Reports from the Field

Asian Elephant Veterinary Course in Laos

Katherine Bollag - Asian Elephant Veterinary Course in Laos


“As a pre-veterinary student at a liberal arts college, I generally have to go out of my way to discover veterinary options around my university. Therefore, imagine my surprise when my search results for a veterinary internship for the summer on my school database turned up “Asian Elephant Veterinary Course – Laos” on the Global Nomadic site. My first thought was how amazing it would be to work with elephants – I’ve loved elephants since I was very little. Then my thoughts turned toward the almost abstract concept of journeying to Laos, some random country in Southeast Asia about which I knew very little. I concluded it would be an adventure and decided to apply in case it worked out for my summer. It did.

Global Nomadic did a lot to help me out with the planning. They provided an airlines organization, a recommended travel insurance site, and information on such international outdoorsy travel. They reminded me when payment was due as well. I was very nervous about going to a third-world country, but my contact at Global bollag4Nomadic provided in-depth and reassuring answers to all my questions.

In the months leading up to my internship, I was busy preparing for my trip to Laos. I had to make sure I had adequate airline transportation, visa requirements, and travel insurance. I also did my own research on the currency, phone, and electricity situation. I had some doctor appointments to get vaccinated (typhoid, hepatitis A, Japanese encephalitis, rabies) and to get prescriptions (azithromycin for potential traveler’s diarrhoea and malaria pills). I did research on the customs and weather of Laos. I also had to make several shopping trips to get adequate clothing and supplies for the jungle. It was quite a process getting prepared to go, so I was very ready when the time came to leave for Laos.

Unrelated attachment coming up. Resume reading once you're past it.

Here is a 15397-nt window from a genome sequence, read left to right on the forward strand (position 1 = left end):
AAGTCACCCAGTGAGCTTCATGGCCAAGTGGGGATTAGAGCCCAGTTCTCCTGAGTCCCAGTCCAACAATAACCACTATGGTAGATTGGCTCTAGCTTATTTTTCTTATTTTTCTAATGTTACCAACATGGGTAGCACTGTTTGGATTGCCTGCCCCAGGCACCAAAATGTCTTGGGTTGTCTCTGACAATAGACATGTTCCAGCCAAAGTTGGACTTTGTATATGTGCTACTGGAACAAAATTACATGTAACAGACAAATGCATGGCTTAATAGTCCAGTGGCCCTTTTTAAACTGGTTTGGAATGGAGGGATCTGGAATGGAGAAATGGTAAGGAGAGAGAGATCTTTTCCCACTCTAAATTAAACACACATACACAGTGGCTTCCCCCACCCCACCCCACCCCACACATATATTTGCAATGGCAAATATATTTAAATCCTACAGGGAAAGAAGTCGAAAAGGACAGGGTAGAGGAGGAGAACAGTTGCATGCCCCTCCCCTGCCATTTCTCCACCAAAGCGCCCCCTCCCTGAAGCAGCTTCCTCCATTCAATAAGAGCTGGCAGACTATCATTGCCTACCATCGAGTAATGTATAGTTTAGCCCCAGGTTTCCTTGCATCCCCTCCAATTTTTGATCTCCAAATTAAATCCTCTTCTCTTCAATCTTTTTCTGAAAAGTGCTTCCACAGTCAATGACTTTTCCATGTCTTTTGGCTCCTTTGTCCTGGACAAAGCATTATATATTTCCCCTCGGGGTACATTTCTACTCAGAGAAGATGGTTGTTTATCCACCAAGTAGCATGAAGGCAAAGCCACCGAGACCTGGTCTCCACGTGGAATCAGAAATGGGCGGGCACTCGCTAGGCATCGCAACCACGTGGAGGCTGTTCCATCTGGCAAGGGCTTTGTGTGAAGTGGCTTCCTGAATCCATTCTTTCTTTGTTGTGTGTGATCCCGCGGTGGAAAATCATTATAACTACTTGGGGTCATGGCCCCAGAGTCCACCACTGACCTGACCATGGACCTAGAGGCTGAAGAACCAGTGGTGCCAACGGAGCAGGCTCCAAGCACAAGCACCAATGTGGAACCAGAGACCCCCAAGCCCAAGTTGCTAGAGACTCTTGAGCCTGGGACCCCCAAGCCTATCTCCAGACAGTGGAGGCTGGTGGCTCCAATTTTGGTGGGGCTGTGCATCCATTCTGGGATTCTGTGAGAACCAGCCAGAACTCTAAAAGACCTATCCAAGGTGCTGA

TBollaghe Asian elephant veterinary program in Laos was more incredible than I could have possibly imagined. The way to and from the country was rough but still exciting. On the way there, with over 36 hours of traveling, I went from Atlanta to Seoul, South Korea (awesome airport) to Hanoi, Vietnam (not as nice) to Luang Prabang, Laos (tiny airport); the way back two weeks later was smoother and shorter, with only 28 hours of traveling. Laos itself was an absolutely beautiful country, with its green mountains and valleys. I stayed in Luang Prabang, a small but cosmopolitan little city, at the beginning and at the end of my trip, and during this time I had Lao barbecue, went to Kuang Si Waterfalls, saw the monk alms-giving ritual in the early morning, received an authentic Lao massage, and visited the night market.